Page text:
Third Quarter 2018

Illinois

By: Ryan T. Locke

Question: In an otherwise compensable workers’ compensation case, is an employer permitted to use salary continuation and can payments of it serve as a credit against TTD obligations?

Short Answer: Yes. Under 8(j) 2 of the Act, so long as the payments an employee receives are limited to occupational related disabilities – not a benefit the employee would be entitled to irrespective of the occupational related disability – the employer will receive a credit for each payment made, but only to the extent of the compensation that would have been payable during that period.

Discussion: An injured employee in an otherwise compensable claim is entitled to TTD payments while s/he is off of work due to work related illness. Generally, TTD payments are the equivalent of 66- 2/3% of the employee’s average weekly wage. 820 ILCS 305/8(d) 2. Under Section 8(j) 2 of the Act, an employer is entitled to credit for compensation payments made pursuant to the Act. 820 ILCS 305/8(j) 2. However, the employer will not receive credit for benefits which would have been paid irrespective of the occurrence of a workers’ compensation accident. Tee-Pak Inc. v Industrial Com’n of Illinois, 141 III.App.3d 520,490 N.E.2d 170 (1986). Ultimately, the burden lies upon the employer to show the salary payments the employee received were limited to occupational related disabilities. Id.

Two cases well illustrate the proper application of 8(j) 2 of the Act. First, in Tee-Pak, Inc., the claimant was employed as a shop foreman. 141 III.App.3d 520, 490 N.E.2d 170 (1986). The claimant suffered an injury when he hit his head on a turnbuckle while inspecting a machine. Id. The claimant was paid full salary while he was injured. Id. The payments were made under a benefit program which ensured full salary to Tee-Pak employees who were off of work due to an accident or illness. Id. Tee­Pak’s Manager of Account Services testified at the arbitration hearing that the sick-pay benefits were payable whether or not the claimant was injured at work. Id. Still, the Commission found the employer should receive a credit for the payments made to the claimant from this fund. Id. The Illinois Appellate Court overturned the Commission’s ruling stating, “Because Tee-Pak failed to show that these benefits are limited to occupational related disabilities, the credit section of the Act does not apply.” Id.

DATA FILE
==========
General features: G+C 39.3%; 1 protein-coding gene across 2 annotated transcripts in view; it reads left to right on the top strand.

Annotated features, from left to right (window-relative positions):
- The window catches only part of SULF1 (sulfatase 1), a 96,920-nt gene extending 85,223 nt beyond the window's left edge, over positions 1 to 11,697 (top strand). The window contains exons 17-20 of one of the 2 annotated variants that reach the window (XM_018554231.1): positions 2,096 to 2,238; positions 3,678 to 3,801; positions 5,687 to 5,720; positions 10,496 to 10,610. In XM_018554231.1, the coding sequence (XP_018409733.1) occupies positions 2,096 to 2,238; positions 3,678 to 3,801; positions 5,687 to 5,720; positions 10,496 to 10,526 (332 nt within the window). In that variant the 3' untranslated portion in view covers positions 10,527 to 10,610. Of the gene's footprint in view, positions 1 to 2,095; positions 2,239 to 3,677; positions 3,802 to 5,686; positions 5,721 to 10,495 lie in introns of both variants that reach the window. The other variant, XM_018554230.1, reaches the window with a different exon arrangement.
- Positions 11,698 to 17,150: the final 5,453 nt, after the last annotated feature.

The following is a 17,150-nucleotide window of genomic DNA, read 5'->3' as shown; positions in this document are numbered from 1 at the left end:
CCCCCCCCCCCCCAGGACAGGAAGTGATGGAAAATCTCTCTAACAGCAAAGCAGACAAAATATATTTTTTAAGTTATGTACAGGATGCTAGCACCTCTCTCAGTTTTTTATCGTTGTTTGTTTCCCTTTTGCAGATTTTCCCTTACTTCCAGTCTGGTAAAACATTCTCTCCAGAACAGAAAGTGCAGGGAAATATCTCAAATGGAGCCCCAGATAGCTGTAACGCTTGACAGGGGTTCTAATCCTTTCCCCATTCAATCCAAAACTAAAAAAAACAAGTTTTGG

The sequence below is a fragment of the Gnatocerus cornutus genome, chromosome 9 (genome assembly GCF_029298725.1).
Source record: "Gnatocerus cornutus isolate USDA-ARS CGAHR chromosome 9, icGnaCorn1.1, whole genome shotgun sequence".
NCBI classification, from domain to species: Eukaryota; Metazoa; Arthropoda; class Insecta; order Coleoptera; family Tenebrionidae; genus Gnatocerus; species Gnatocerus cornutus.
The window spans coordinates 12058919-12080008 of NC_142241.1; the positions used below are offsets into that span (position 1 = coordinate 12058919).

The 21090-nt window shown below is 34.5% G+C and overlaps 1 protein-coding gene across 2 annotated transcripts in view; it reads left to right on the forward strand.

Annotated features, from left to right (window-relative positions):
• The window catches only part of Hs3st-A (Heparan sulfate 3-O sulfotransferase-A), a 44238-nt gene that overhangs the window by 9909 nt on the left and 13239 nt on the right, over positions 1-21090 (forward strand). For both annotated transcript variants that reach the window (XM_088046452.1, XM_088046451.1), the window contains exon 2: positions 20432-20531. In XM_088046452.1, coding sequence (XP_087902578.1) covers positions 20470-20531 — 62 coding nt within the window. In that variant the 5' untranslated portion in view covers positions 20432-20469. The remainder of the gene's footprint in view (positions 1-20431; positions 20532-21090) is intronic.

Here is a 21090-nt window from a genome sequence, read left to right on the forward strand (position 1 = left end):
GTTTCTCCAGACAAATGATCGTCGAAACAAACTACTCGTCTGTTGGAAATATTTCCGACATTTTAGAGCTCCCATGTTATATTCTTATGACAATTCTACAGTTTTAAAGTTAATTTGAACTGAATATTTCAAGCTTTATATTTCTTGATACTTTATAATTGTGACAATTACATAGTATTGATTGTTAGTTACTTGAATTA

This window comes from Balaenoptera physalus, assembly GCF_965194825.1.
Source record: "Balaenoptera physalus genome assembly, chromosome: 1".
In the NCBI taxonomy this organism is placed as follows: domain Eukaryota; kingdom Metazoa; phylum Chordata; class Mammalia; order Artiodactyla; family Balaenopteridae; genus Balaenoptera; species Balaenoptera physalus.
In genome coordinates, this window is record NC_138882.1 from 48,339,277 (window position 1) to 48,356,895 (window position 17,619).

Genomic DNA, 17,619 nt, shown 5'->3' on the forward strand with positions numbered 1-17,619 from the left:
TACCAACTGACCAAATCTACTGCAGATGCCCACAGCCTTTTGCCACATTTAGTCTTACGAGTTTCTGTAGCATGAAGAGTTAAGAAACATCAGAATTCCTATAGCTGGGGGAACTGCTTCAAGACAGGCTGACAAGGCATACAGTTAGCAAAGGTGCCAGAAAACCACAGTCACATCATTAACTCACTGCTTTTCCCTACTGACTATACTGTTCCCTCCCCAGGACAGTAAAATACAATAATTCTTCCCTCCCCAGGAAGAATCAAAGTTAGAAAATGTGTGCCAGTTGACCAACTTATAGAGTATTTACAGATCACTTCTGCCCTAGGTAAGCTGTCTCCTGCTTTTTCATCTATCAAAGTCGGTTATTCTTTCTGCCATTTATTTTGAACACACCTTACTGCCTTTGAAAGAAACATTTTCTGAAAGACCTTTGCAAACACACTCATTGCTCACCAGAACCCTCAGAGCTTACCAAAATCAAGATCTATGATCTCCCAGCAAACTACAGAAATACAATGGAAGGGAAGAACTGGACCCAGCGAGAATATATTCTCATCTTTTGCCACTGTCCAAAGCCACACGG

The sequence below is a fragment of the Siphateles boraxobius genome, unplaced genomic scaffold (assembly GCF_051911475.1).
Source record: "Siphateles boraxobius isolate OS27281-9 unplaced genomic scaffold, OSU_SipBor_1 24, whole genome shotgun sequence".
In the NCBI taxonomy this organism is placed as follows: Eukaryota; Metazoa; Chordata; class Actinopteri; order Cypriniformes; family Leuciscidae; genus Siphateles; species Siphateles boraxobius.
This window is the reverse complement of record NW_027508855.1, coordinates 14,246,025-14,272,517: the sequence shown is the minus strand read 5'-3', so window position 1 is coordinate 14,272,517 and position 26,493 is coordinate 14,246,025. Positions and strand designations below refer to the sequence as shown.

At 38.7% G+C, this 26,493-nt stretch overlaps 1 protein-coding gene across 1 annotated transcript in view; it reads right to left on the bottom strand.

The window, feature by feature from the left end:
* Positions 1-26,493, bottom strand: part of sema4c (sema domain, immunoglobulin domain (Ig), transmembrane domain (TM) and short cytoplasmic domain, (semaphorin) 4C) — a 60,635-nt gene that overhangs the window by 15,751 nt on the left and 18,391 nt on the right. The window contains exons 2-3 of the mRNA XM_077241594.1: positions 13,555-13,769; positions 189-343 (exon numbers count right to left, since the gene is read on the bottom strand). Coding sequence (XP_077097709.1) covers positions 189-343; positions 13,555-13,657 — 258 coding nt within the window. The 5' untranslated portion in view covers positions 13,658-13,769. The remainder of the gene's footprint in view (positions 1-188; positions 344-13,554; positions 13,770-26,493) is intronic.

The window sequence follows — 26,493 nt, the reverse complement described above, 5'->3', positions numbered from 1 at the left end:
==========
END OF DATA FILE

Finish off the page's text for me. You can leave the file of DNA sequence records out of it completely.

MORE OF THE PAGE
Later, the Tee-Pak decision was distinguished by the Illinois Appellate Court in Elgin Bd. of Educ. School Dist. U-46 v Illinois Workers Compensation Com’n, 409 III.Ap.3d 943, 949 N.E.2d 198 (2011). In Elgin Bd. of Educ., the claimant was a teacher who injured her knee on a desk. Id. At the arbitration hearing, the claimant testified she received full salary in lieu of TTD benefits but that she had to utilize earned sick pay to do so. Id. Claimant further testified that any earned sick pay carried value as it impacted her retirement benefit. Id. Relying on the Court’s decision in Tee-Pak, Inc. the Commission found respondent was not entitled to a section 8(j) 2 credit for salary paid to claimant in lieu of TTD benefits. Id. The Illinois Appellate Court overturned the Commission’s decision distinguishing the case from the Tee­Pak, Inc. decision. Id. The Court stated, “In Tee-Pak, Inc. there was evidence from which the Commission could infer that the employer intended its employees to collect both TTD benefits and salary payments for the same period. In the present case there was no evidence that respondent had in place a similar policy. Thus, the limitation of section 8(j) imposed in Tee-Pak, Inc. does not apply here.”